As shown in Fig. 7, each of the vertical rollers 74, 75 and 76 is supported by a bracket 84 secured to one of the skirts 73 on the side walls of the ejector assembly. Each such bracket carries a stud shaft 85 having a projecting portion 86 upon which the roller is suitably journaled for rotation. The vertical rollers are aligned for engagement with flange portions 87 and 88 of the channel tracks 42, with the axial position of each roller being determined by means such as shims 89 between the end of the shaft and the bracket 84. As in the instance of the horizontal rollers, the end portions of the stud shafts upon which the vertical rollers are mounted are eccentric with respect to one another, so that adjusted rotation of each stud shaft determines its alignment for engagement with a flange of the adjacent channel track. Each of the vertical rollers has a flange on its outer surface which is normally out of engagement with the edges of the adjacent flanges on the channel track.

At the rear ends of the skirts 73 on the ejector assembly, end portions 92 of those skirts are bent inwardly of the body, as shown in Fig. 4, and each such end portion has secured thereto a pin 93 which projects forwardly of the body from that end portion and is aligned for engagement in a locating socket 94 at the top of the rear end portion of each body side wall. Thus, when the ejector assembly is moved forwardly of the body, so that the ejector plate is in the load hauling position, as shown in Fig. 8, the pins 93 engage the sockets 94 in the respective body side walls and prevent the rear end portions of the side wall extensions from being spread rela tive to the side walls of the body during loading and hauling operations.

At the tops of the plates 69 and 70 of the side wall extensions, channels 95 and 96 are secured to the top margins of the exterior surfaces or" those plates and extend longitudinally thereof to provide relatively heavy top reenforcing rails on the side wall extensions which rigidity those extensions and serve to absorb impacts which may occur during loading. At the front ends of the side wall extensions, channels 97 and 98 are secured to the outer surfaces of the front margins of the plates 69 and 70 and extend downwardly therealong to the lower portions of the skirts. At spaced positions between the ends of the side plates 69 and 70 of the side wall extensions, channels 99, 100, 102 and 103 are secured to the outer surfaces of the plates and extend vertically thereof to aflord vertical rigidity to the side wall extensions intermediate the ends thereof. For additional reenforcement of both the plates and skirt portions of the side wall extensions, angles 104, 105, 106, 107, 108 and 109 are secured to the exterior surfaces of the flanges 72 and to the respective plates and extend longitudinally of the side wall extensions between the vertical reenforcing channels and between the channels and 102 and the channels 95 and 96 respectively.

The ejector plate 65 is secured, as by welding, to the front end portions of the side wall extensions and has a lower portion 110 shaped to extend into the body in closely spaced relationship to the interior surfaces of the side plates 38 and 39 thereof, and in closely spaced relationship to the plate 26 of the body bottom, thereby effectively to provide an interior front wall of the body which extends upwardly to the tops of ,the side wall extensions. Extending laterally of the top and bottom margins of the ejector plate 65, and secured to the front or outer surface thereof, are channels 112 and 113 which provide lateral rigidity'to the ejector plate. At spaced positions on opposite sides of the lateral mid portion of the ejector plate, as shown in Figs. 9 and 10, vertical reenforcing channels 114 and 115 are secured to the outer or front surface of the ejector plate and extend between the channels 112 and 113. Also, at vertically spaced positions at the vertical mid portion of the front or outer surface of the ejector plate, channels 116 and 117 are secured thereto and extend between the channels 114 and 115. In the disclosed structure, fillet plates 118 and 119 are secured in and extend across the inner corners at the junctures of the ejector plate with each of the side plates 69 and 70 of the side wall extensions.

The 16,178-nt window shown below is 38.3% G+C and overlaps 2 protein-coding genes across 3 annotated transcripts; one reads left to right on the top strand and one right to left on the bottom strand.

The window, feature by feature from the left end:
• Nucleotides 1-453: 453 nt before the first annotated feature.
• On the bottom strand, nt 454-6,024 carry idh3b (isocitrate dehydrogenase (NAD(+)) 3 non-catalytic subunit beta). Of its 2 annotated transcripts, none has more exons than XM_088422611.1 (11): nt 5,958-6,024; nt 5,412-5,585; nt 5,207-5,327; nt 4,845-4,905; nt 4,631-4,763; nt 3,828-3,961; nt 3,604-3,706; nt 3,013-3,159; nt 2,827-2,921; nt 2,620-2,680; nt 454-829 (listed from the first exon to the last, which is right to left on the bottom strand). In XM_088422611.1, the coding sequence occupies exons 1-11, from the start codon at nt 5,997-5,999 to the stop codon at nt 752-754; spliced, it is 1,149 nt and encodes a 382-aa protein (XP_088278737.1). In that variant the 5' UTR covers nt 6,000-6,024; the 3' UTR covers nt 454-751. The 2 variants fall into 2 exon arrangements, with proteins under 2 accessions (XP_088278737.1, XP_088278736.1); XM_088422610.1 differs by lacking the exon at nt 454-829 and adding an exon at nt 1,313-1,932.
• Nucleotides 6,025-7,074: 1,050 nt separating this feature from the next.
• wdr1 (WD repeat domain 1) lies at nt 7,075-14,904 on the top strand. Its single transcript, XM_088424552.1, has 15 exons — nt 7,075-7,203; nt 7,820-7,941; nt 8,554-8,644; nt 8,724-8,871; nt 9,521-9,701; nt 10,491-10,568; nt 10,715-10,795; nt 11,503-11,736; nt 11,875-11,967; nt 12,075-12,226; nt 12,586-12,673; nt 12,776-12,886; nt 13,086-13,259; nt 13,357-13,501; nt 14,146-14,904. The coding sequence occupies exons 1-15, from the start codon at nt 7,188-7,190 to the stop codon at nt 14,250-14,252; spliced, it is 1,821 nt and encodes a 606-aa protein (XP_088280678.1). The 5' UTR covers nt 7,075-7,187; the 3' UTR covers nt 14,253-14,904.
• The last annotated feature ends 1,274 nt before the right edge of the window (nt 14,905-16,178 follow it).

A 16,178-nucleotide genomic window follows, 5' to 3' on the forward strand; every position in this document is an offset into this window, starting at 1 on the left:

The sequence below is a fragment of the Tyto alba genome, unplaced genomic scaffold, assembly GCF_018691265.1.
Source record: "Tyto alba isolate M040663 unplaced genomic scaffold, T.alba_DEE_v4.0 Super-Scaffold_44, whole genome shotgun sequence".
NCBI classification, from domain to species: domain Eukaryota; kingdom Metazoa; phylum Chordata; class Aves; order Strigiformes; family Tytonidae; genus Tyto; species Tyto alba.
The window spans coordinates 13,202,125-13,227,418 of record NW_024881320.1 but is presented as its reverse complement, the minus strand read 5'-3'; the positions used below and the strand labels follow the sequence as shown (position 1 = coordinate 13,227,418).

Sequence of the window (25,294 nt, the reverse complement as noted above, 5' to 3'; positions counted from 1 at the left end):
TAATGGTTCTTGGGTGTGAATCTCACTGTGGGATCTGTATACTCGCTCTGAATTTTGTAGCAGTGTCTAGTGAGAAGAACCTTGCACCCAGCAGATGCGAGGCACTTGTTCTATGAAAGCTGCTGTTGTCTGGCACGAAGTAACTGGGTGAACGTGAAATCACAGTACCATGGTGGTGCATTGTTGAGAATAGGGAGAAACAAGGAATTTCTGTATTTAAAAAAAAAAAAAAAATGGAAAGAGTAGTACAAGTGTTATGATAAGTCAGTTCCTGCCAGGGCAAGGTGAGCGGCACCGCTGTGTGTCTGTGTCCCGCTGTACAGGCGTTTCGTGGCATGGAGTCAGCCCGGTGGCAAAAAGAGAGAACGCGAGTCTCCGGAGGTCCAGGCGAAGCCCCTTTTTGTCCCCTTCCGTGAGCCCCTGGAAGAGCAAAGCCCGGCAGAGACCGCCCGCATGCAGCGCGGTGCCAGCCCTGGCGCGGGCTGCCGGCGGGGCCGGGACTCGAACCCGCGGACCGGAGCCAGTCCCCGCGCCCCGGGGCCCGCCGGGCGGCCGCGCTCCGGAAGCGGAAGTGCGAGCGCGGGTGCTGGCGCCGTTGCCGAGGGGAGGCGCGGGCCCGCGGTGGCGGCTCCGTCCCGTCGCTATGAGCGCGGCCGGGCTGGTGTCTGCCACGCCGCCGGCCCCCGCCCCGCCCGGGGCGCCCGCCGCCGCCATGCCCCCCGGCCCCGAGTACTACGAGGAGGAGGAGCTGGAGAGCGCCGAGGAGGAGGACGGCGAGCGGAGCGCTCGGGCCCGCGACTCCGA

At the top of the ejector plate, an upwardly and forwardly extending apron 120 is secured to the ejector plate and is reenforced by vspaced channels such as 122 extending upwardly from the channel 112 on the forward surface of the ejector plate and secured to the front or outer surface of the apron. Formed gusset plates 124 and 125 of substantially U-shaped section and of generally triangular form are secured to the inner or rear surface of the apron along the lateral margins thereof and also to the top surfaces of the channels 95 and 96.

With the disclosed structure and arrangement of parts, the ejector plate 65 is movable, as a part of the ejector assembly, longitudinally of the body between the normal or load hauling position shown in Figs. 3 and 8 and the load ejecting position illustrated in Figs. 4 and 9. Since the rollers 74, 75 and 76, which serve vertically to guide and support the ejector assembly, move along the channel tracks 42 which are substantially parallel to the body bottom, the lower edge of the ejector plate moves along the body bottom in closely spaced relationship thereto between the load hauling and ejecting positions. Rollers 126 and 127 are rotatably mounted on pins 128 and 129 between the side portions of substantially U-shaped brackets 130 and 132 secured to the channel 113 near opposite sides of the lower edge of the ejector plate and engage the surface of the plate 26 of the body bottom, thereby to serve as guides and runners for the movements of the ejector plate.